National Bankruptcy

George W. Obama

November 06, 2009

Multiple Pages
George W. Obama

During last year’s Republican National Convention, South Carolina GOP leaders were regularly calling in to WTMA talk radio in Charleston to provide event coverage. On the day they were supposed to talk to me, I was informed that Republican Party officials did not wish to speak to Jack Hunter. In denouncing big government and all its works, I never saw any reason to make special exceptions for Republicans and for my anti-GOP sins I had become persona non grata.

Today, everyone is denouncing big government. Since Obama’s election, tea party protests have sprung up across the country and conservatives are now rallying loud and clear against Washington spending. But liberal politicians and pundits who are calling conservative activists “crazy,” or to borrow MSNBC host Chris Matthew’s phrase “wingnuts,” have it exactly backwards. It was crazy that anyone who might claim the label “conservative” would also claim the Republican Party of George W. Bush. Conservatives haven’t lost their sanity—they’ve regained it.

In the meantime, the Left has gone completely nuts. Worshipping a president who promised “change,” liberals continue to ignore that little has. On foreign policy - the Left’s primary gripe against Bush—Obama’s war mentality is remarkably similar to his predecessor. In drawing down in Iraq, Obama has simply transferred massive US presence to Afghanistan. Controversial war on terror-era measures like the PATRIOT Act, extraordinary rendition and warrantless wiretapping remain intact. Notes observant liberal Noam Chomsky “As Obama came into office, (former Secretary of State) Condoleezza Rice predicted he would follow the policies of Bush’s second term, and that is pretty much what happened, apart from a different rhetorical style.”

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During the Bush years, conservatives loved to portray outspoken war protesters “Code Pink” as a perfect example of liberal wackiness. It turns out conservatives were right, but for reasons even they couldn’t have imagined, as the same Code Pink that so vehemently denounced Bush’s war in Iraq now supports Obama’s war in Afghanistan. Writes Antiwar.com’s Justin Raimondo:

Right on time for the somber eighth anniversary of the Afghanistan war and occupation, Code Pink founder and primary spokeswoman Medea Benjamin has announced that her organization—which made so many headlines and newscasts protesting “Bush’s war”—is now ‘rethinking’ their position on Afghanistan. A piece in the Christian Science Monitor, which Code Pink is now strenuously trying to spin, reports that the famous antiwar group is seriously amending their position after listening to the views of Afghan women.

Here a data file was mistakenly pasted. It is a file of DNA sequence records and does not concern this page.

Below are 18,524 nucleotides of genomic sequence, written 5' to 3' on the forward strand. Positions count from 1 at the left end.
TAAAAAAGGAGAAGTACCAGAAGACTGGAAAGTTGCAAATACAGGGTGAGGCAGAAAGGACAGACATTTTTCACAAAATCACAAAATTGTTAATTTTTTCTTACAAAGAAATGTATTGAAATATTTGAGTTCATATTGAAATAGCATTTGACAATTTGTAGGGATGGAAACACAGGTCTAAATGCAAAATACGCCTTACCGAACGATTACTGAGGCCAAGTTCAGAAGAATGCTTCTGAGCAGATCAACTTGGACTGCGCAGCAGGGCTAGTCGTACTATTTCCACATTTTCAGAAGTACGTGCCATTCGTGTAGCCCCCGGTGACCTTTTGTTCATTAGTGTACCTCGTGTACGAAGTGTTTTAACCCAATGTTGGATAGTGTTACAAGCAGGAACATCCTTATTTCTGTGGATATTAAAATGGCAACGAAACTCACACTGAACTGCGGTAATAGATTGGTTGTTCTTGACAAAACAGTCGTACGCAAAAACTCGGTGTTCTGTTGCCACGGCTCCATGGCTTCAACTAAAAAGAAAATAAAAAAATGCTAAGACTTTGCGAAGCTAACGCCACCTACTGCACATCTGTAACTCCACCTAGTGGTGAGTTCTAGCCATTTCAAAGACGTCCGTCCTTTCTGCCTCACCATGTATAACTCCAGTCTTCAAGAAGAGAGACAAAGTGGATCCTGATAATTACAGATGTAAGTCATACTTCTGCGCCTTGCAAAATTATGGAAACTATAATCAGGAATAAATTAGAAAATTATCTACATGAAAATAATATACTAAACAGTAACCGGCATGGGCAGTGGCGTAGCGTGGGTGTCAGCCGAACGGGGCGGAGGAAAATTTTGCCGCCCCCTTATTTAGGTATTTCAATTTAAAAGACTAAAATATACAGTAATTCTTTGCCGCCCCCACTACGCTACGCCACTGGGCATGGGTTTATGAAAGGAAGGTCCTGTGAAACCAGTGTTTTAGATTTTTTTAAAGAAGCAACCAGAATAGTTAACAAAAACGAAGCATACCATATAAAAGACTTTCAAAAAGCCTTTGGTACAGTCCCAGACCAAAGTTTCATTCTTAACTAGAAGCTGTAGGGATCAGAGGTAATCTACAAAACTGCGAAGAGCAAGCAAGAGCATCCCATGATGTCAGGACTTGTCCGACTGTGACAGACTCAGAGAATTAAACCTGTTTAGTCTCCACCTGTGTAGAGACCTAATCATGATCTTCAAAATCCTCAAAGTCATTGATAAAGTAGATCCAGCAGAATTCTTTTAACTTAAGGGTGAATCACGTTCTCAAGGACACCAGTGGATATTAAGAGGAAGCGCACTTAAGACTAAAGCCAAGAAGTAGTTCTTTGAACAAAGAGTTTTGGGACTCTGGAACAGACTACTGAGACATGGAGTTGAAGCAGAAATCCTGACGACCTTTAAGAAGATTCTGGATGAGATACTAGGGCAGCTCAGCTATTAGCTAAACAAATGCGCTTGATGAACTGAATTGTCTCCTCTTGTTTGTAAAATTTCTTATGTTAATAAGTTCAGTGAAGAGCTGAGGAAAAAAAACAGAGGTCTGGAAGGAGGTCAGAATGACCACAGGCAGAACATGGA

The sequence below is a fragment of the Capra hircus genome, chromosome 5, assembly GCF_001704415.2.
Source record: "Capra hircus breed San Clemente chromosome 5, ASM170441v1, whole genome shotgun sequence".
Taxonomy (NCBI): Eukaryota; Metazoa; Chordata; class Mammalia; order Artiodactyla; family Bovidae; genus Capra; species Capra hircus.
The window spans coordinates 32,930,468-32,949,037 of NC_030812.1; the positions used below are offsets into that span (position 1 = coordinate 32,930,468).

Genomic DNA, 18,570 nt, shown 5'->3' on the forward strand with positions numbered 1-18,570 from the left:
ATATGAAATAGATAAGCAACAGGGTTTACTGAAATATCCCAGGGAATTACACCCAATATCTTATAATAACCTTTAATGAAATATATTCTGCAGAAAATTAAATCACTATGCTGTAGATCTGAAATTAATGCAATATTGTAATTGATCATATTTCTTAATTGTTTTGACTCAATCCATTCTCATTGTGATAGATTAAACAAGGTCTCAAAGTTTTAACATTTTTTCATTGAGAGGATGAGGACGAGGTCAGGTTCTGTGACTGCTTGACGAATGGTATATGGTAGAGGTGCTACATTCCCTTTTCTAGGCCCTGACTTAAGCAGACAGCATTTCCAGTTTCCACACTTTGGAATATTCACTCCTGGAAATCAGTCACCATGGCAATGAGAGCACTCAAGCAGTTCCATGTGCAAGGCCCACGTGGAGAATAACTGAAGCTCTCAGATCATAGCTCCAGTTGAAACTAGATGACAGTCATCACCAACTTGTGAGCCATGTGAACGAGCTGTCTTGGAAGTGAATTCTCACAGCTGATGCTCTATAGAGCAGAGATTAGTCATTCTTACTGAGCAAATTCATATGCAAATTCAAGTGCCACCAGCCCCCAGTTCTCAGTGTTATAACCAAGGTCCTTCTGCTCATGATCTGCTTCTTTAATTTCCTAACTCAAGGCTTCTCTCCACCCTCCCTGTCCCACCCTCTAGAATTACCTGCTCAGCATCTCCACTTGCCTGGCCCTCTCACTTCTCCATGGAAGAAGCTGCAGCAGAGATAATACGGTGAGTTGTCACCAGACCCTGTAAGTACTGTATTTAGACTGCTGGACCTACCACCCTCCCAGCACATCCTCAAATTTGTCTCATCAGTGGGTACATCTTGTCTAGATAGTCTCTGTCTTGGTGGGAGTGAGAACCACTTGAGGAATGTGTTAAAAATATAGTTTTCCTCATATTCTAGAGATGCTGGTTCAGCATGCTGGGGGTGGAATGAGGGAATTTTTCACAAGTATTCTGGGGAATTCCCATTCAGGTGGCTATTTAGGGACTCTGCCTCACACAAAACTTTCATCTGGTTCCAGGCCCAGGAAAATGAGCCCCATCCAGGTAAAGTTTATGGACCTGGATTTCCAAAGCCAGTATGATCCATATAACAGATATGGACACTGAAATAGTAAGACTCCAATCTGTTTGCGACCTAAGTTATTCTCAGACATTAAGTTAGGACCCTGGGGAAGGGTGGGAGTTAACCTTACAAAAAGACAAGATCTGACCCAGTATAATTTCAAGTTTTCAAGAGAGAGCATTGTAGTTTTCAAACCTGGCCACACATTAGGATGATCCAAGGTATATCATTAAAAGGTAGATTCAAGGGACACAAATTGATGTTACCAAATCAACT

Bush administration officials and conservative talk radio made the case time and again that the US was simply “liberating” Iraqis from the oppressive hand of Saddam Hussein. At the time, I can’t recall antiwar groups ever considering this argument, yet in supporting Obama’s war in Afghanistan, Code Pink is now using the logic of Dick Cheney and Sean Hannity to justify American military intervention in the name of human rights.

But one need not look to the far Left to find liberal lunacy. South Carolina Senator Lindsey Graham has quickly become the Left’s favorite Republican for both his willingness to compromise with the Democrats and his attacks on conservatives. Liberals constantly praise Graham as a “reasonable” Republican, in contrast to the rest of his party.

But if Dubya was enemy number for one for the Left, Bush Republicanism had no better proponent than Graham. Under Bush, Graham was a big government Republican in all the ways liberals admire—expanding Medicare, No Child Left Behind, TARP—but also in the one way they allegedly despise, with his unqualified support for an explicitly neoconservative foreign policy. When possible Bush successor John McCain was saying that the US might remain in Iraq for “100 years,” or after the brief skirmish between Russia and Georgia, immediately injecting the US into the situation by proclaiming that Americans “were all Georgians now,” there was Graham, always nodding his head approvingly and enthusiastically. The Left loved to portray Bush as a “warmonger.” If someone can tell me how Graham’s politics differ in the slightest from Bush and Cheney, I’d love to hear it.

Liberals who note the hypocrisy of tea partiers who now protest Obama, yet remained silent when Bush was expanding government, have a valid point. But on the one year anniversary of the last election, Obama Democrats have proven themselves no less hypocritical than Bush Republicans, particularly on the issue that most defined the Left during the last administration-foreign policy. Though few will admit it, liberals who voted for a “change” from Bush have not got it. And like the Republicans before them, Democrats’ faith in their president will likely continue to blind them to the fact that they may never get it.

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